This upcoming week marks the nine-month celebration of my veganism; nine months full of zero animal products and zero animal byproducts. There have been the occasional accidental slip-ups, but a vegan lifestyle can’t be a perfect lifestyle. Vegans are usually associated with hipsters who live in California or Oregon, or with radicalists who will share the notion of veganism to everyone they’ll ever meet. According to veganbits.com, only “2% of Americans are vegetarian, with 0.5% of the US population being vegan” — making a vegan lifestyle extremely difficult for the average human being who has a job or is a every-day student. The vegan lifestyle is heavily involved with cooking your own meals, meal prep, and consciously thinking about everything you consume, purchase, and do.
Alas, transitioning from carnivore to herbivore wasn’t as easy as it seems on PETA’s website or as it is within vegan cookbooks. Removing all of the animal products and animal byproducts from my diet all at once, without any transition from vegetarian to vegan, made it seem like I was starving myself of core nutrients that a human needs to function daily.
Regarding my new vegan diet, I had to begin replacing the chicken I would eat on a daily basis with tofu, seitan, or tempeh; sources of plant-based protein. I had to learn to incorporate beans, extra vegetables, legumes, extra starches, and supplements to survive and feel healthy. As a vegan, I found myself cooking more than I ever did in my life and learning how to become a healthier human overall. Becoming vegan had cut out so many unhealthy, calorically-dense, processed foods that were unnecessary to my diet, and it allowed me to try so many foods that I would’ve never tried if I was still a meat eater. From making vegan crab cakes with hearts of palm, to making vegan bacon with seitan, or even making vegan cheese out of almonds, my diet was revolutionized.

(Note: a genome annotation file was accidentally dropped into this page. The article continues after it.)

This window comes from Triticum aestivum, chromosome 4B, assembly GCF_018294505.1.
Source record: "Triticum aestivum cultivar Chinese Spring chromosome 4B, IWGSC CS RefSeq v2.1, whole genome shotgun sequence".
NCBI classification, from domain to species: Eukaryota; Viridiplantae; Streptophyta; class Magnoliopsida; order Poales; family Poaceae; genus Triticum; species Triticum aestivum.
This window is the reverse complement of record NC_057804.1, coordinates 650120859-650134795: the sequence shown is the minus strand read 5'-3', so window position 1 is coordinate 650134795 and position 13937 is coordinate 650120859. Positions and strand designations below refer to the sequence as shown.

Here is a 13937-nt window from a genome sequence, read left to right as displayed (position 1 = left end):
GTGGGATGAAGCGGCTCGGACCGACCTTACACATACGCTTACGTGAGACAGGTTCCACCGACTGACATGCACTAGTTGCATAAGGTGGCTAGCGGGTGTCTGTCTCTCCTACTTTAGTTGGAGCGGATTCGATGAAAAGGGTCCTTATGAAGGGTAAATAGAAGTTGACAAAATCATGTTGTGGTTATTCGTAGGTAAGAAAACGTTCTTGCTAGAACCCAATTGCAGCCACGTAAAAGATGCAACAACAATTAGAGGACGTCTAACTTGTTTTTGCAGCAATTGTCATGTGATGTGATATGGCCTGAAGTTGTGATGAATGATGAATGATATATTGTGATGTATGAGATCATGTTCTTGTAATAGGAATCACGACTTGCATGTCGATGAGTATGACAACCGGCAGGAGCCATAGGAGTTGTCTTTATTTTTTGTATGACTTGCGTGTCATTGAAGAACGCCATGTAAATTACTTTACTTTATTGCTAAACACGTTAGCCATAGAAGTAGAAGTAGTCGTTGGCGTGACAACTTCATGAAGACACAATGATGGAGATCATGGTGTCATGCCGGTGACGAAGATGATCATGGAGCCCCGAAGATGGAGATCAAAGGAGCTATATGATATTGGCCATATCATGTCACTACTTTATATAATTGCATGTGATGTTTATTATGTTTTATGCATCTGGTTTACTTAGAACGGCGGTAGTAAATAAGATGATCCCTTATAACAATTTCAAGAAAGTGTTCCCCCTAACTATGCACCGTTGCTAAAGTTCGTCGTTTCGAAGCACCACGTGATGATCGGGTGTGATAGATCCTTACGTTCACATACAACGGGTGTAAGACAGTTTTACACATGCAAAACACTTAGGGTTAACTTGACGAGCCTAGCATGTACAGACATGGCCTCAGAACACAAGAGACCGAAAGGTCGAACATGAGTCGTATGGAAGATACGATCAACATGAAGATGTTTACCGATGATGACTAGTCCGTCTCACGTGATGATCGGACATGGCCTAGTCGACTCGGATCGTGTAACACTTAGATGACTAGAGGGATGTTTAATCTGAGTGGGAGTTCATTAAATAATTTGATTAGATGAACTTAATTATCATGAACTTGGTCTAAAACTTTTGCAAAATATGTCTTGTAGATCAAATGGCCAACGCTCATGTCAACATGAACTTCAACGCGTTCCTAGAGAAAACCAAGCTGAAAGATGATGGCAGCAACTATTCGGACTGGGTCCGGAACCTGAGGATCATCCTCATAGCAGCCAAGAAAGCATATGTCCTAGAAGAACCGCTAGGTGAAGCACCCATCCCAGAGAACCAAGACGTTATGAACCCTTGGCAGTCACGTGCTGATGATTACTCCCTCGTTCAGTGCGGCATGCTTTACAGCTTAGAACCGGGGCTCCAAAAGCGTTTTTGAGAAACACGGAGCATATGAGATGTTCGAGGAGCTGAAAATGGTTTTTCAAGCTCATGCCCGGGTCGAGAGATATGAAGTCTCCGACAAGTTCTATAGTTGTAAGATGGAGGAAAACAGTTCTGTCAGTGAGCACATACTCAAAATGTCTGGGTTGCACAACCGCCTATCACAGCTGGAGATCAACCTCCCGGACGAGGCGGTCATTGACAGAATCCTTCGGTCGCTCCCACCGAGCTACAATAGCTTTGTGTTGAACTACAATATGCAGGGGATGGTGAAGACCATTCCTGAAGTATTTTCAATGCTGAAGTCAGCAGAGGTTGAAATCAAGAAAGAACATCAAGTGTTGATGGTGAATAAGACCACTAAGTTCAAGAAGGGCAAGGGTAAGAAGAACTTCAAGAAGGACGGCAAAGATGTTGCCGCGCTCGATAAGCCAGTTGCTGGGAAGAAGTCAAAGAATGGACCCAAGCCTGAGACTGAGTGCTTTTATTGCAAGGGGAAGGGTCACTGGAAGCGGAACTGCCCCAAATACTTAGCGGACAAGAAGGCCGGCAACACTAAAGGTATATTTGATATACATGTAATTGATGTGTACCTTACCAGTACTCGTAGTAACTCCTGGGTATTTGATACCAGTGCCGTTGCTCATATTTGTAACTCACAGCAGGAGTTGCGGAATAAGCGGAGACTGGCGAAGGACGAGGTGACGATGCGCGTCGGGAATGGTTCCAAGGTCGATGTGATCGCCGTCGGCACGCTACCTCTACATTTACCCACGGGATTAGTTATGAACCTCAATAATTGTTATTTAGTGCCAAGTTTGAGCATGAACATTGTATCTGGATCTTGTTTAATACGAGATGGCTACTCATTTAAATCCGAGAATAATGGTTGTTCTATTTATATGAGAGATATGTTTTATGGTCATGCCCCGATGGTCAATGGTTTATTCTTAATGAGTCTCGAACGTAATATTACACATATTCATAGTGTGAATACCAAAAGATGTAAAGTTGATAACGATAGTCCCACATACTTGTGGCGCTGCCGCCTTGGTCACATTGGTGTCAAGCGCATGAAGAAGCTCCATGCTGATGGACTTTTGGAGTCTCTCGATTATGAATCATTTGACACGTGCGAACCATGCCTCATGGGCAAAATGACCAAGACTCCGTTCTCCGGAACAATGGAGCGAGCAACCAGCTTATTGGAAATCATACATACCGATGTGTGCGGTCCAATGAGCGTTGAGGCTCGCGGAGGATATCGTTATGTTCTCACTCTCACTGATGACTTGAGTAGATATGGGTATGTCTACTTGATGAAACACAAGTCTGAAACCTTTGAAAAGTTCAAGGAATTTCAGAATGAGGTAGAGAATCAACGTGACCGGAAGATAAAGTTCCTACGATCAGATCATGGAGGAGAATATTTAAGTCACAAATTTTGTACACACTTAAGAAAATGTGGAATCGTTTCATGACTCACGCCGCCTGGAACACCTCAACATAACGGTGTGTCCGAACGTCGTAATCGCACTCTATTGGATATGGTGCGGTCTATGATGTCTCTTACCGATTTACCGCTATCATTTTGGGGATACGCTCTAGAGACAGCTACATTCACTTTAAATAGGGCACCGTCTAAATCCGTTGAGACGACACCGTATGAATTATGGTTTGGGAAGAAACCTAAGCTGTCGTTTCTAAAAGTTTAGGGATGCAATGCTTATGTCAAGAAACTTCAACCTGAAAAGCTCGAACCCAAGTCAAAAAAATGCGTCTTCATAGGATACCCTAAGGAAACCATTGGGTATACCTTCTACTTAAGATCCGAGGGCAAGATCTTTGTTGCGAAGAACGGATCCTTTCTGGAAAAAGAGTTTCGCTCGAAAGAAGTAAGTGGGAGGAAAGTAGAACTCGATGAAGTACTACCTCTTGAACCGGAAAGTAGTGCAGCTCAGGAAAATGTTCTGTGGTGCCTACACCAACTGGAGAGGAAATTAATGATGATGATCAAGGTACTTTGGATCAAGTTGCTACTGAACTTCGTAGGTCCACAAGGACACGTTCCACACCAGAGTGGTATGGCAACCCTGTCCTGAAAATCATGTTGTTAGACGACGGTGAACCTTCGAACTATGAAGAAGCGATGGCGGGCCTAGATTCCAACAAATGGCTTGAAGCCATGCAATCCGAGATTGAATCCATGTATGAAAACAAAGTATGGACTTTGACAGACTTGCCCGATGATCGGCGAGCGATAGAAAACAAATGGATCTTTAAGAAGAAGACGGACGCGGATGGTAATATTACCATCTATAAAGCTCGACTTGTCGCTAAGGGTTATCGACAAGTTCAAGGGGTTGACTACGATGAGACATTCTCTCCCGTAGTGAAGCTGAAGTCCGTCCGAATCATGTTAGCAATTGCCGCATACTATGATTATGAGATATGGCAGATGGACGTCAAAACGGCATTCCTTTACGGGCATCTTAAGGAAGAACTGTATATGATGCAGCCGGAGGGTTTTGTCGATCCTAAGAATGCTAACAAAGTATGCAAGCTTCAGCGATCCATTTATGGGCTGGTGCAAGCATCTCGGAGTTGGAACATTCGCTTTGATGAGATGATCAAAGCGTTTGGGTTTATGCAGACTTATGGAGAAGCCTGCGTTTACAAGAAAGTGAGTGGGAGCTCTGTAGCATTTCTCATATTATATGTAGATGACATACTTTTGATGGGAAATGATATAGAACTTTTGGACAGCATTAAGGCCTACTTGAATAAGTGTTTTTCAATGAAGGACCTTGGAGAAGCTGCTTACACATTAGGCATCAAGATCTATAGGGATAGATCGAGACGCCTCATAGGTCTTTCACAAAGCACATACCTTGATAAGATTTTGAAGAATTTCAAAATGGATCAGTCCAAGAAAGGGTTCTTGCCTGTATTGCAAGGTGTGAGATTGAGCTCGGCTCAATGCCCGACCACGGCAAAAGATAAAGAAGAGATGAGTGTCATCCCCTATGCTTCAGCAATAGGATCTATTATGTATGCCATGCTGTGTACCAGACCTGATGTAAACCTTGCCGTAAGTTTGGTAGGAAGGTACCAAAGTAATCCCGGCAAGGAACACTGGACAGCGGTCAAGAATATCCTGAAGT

Although vegans aren’t prevalent within Wantagh, or even significantly prevalent in New York or America as a whole, veganism had created a higher sense of being for me, as well as allowed me to develop a new understanding for animals, the environment, and for my body and health. Veganism is hard in the beginning — especially when you have no vegan friends, no vegan restaurants nearby, and you live in a town where veganism isn’t necessarily supported by all of the surrounding Italian restaurants or delis that are filled with pounds of cold-cuts.
Although I was overwhelmed initially, my vegan journey has allowed me to connect with a community of vegans through social media, vegan restaurants, which in turn taught me how to live a sustainable vegan diet, making veganism so easy in my everyday life, today.